Smart phones get bigger screens, Internet access becomes faster and tablets are becoming increasingly popular. Because of these changes users become more comfortable with actually browsing and not only searching for information. So the question is not whether companies should invest in the mobile market or not, but how they should invest cost-effectively.
As a case example we’ll take a Finnish company website with a monthly traffic of around 25 000 visitors. During January 2011 the mobile share was less than 1% of the total inbound traffic—in other words quite insignificant—but after only one year this number has increased to 6%, exceeding older browsers such as Internet Explorer 7 which still have support while the mobile browsers do not—time to take action.
Another example, this time from Sweden is an online web store which mobile share increased from 3% in 2011 to 11% in January 2012, a trend is obvious and it will only continue to grow.
The main problem we’re now faced with is within this mobile share, where there are hundreds of device, screen size and browser combinations. It’s virtually impossible to cater all these combinations with the old idea of serving different sites for different users. Native applications has been another option but this is far from cost-effective as it requires vast amounts of work to develop and keep up to date across different devices. Not really a viable investment for regular companies without a specialized web service. But still, companies should strive to provide a good user experience across the board to all its users.
Enter responsive web design
The buzzword across the web ever since Ethan Marcotte toyed the term on A List Apart in 2010 has been responsive web design. This is the cost-effective solution everyone has been looking for. The idea of it is to create one site, and adapt it to all users with simple rules, triggered when the viewport size changes, adapting the layout to fit all screen sizes. The best—or the most future proof—way to do this is by creating the site with a so-called fluid grid system, using percentages opposed to the fixed grid layout that uses pixels. This way the grid is layout agnostic and easily adaptable.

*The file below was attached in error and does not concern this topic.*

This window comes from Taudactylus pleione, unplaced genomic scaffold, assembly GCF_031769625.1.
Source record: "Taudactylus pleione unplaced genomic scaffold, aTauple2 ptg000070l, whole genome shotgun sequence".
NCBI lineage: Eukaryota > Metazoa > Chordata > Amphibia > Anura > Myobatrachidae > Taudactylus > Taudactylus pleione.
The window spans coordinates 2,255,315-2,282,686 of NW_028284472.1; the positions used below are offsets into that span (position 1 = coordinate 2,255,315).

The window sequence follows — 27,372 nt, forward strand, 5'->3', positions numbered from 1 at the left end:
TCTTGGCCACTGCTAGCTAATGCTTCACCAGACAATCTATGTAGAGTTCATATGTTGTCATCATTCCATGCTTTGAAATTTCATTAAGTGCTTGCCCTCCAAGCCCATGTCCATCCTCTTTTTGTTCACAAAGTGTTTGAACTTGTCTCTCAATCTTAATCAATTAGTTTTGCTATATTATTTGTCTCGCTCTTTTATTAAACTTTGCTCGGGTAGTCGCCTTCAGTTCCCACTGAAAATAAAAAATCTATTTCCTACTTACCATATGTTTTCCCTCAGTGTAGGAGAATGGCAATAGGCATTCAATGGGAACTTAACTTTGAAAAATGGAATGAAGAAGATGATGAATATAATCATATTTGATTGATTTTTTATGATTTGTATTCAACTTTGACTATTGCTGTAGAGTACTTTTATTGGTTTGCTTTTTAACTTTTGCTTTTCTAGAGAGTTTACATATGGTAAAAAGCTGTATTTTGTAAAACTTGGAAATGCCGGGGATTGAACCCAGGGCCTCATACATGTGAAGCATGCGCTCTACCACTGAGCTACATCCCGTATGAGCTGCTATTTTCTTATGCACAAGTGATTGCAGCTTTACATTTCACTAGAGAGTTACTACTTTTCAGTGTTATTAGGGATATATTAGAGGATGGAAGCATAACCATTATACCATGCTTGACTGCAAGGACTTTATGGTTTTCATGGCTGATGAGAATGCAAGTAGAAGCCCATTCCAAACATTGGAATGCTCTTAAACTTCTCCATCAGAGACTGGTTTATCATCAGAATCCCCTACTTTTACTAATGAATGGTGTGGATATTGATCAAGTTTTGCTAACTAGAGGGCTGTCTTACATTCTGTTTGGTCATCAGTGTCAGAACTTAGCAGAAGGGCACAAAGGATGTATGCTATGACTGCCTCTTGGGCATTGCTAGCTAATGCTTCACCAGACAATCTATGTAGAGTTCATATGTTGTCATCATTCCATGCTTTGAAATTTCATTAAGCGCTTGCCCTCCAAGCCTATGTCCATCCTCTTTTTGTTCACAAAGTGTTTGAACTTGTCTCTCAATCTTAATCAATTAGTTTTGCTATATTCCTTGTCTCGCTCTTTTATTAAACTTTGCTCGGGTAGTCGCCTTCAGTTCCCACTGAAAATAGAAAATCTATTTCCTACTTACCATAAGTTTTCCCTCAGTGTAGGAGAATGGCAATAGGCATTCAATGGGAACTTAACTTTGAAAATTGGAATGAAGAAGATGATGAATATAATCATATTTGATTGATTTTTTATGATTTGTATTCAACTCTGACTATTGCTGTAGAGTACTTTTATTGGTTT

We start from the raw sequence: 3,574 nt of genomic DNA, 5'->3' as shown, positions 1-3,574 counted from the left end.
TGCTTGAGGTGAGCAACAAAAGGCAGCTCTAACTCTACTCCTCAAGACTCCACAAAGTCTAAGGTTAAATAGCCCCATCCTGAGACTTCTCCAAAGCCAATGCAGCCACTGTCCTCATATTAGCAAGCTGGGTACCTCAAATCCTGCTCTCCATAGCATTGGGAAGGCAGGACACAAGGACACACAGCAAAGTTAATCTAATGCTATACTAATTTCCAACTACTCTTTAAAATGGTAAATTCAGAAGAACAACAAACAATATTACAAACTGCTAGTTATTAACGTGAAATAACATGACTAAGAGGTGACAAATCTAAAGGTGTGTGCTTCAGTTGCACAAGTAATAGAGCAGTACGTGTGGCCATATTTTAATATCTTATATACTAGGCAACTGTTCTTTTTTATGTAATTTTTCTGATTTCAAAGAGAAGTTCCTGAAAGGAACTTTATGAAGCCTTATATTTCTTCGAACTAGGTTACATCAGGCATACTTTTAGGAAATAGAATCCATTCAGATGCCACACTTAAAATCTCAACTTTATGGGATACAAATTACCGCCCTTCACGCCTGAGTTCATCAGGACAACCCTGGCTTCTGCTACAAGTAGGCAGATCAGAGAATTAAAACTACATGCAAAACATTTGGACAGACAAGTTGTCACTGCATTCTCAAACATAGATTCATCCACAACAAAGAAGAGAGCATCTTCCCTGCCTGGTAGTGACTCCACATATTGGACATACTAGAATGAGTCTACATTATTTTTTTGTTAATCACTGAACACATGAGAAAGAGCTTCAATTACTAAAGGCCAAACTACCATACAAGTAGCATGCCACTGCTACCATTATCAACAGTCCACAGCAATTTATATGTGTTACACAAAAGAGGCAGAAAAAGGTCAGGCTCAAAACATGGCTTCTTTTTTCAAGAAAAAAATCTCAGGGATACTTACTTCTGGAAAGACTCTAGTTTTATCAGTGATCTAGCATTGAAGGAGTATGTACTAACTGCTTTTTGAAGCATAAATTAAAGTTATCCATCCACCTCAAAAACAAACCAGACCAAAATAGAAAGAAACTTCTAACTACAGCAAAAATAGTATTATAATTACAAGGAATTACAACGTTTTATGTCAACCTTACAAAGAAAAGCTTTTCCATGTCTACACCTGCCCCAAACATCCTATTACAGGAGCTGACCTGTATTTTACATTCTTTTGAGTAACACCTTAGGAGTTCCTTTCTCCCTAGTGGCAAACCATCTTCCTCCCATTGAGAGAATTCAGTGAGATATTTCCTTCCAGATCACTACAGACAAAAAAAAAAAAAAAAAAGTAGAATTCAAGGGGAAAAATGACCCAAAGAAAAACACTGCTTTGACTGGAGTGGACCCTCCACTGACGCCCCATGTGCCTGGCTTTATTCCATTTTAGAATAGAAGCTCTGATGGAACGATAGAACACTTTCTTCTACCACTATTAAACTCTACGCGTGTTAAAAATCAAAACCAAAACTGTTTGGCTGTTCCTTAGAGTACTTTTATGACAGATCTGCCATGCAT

A technical brief of responsive grids.
A common structure for a responsive layout is defining a maximum width for a wrapping element limiting the layout size for desktop screens, which can have very high resolutions. As the default behavior for block elements in HTML is to span the entire width available, this wrapper will become smaller as the screen changes in size, creating the first building block of a responsive design.
Once the wrapper is set, all sizes defined within are set with a percentage unit. For example, a three-column view might use 32% width and a 1% margin and images might use a maximum width of 100% to span as much as possible while not affecting the image quality.
With this grid system the site is now responsive for most tablets and upwards. For smaller screens, columns probably become too tight for a good interface so this is where one uses a triggered rule with the help of CSS media queries. The designer can resize their own screen or use a tool like responsivepx to find the breakpoint where the layout needs to change and then define a rule to e.g., make columns span the entire width of the wrapper instead of 32% pushing all other columns beneath it. Several of these rules might be needed to provide a responsive web design which provides good experience but in comparison to creating an entirely different layout for mobile users this is trivial. When combined with modern tools such as CSS-preprocessors these rules can also be incorporated with the rest of the related logic making it easier than all other options to maintain in the long run.